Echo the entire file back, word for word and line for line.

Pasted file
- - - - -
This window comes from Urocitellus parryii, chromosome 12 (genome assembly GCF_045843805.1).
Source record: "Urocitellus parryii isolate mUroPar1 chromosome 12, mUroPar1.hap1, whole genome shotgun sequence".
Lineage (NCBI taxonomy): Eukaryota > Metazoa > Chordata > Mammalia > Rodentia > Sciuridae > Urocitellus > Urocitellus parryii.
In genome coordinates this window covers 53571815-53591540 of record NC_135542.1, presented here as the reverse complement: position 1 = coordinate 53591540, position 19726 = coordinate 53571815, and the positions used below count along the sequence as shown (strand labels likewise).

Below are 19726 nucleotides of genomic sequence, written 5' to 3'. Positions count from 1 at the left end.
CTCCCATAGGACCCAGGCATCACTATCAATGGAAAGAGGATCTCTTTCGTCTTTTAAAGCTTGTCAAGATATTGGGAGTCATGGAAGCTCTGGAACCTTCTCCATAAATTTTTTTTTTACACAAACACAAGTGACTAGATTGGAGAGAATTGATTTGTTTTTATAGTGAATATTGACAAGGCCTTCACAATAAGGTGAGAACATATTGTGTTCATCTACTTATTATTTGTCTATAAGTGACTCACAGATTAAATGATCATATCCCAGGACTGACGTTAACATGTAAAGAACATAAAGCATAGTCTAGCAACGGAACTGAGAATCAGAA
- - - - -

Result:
This window comes from Urocitellus parryii, chromosome 12 (genome assembly GCF_045843805.1).
Source record: "Urocitellus parryii isolate mUroPar1 chromosome 12, mUroPar1.hap1, whole genome shotgun sequence".
Lineage (NCBI taxonomy): Eukaryota > Metazoa > Chordata > Mammalia > Rodentia > Sciuridae > Urocitellus > Urocitellus parryii.
In genome coordinates this window covers 53571815-53591540 of record NC_135542.1, presented here as the reverse complement: position 1 = coordinate 53591540, position 19726 = coordinate 53571815, and the positions used below count along the sequence as shown (strand labels likewise).

Below are 19726 nucleotides of genomic sequence, written 5' to 3'. Positions count from 1 at the left end.
CTCCCATAGGACCCAGGCATCACTATCAATGGAAAGAGGATCTCTTTCGTCTTTTAAAGCTTGTCAAGATATTGGGAGTCATGGAAGCTCTGGAACCTTCTCCATAAATTTTTTTTTTACACAAACACAAGTGACTAGATTGGAGAGAATTGATTTGTTTTTATAGTGAATATTGACAAGGCCTTCACAATAAGGTGAGAACATATTGTGTTCATCTACTTATTATTTGTCTATAAGTGACTCACAGATTAAATGATCATATCCCAGGACTGACGTTAACATGTAAAGAACATAAAGCATAGTCTAGCAACGGAACTGAGAATCAGAA